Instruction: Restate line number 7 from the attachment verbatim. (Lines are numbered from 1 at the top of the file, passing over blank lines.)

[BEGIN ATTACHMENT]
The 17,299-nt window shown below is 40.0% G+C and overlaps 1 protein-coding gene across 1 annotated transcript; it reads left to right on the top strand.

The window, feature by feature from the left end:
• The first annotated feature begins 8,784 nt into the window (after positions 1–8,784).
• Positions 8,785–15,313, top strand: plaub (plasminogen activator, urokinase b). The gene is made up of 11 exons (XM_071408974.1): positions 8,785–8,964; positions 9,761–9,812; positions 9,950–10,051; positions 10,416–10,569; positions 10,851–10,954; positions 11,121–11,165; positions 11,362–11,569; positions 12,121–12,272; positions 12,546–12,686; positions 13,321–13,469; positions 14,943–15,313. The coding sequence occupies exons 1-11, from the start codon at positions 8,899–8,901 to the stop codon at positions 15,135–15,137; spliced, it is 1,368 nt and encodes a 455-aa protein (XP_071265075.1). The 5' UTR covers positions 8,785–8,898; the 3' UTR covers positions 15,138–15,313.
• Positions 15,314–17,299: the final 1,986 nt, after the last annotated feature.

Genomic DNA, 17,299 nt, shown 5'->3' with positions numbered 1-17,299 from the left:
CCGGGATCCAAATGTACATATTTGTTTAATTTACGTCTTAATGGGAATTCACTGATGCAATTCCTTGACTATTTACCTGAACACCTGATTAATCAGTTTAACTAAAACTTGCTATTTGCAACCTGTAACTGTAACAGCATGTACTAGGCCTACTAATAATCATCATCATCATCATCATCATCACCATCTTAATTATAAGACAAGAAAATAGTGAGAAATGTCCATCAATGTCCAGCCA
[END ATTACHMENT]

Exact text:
CCGGGATCCAAATGTACATATTTGTTTAATTTACGTCTTAATGGGAATTCACTGATGCAATTCCTTGACTATTTACCTGAACACCTGATTAATCAGTTTAACTAAAACTTGCTATTTGCAACCTGTAACTGTAACAGCATGTACTAGGCCTACTAATAATCATCATCATCATCATCATCATCACCATCTTAATTATAAGACAAGAAAATAGTGAGAAATGTCCATCAATGTCCAGCCA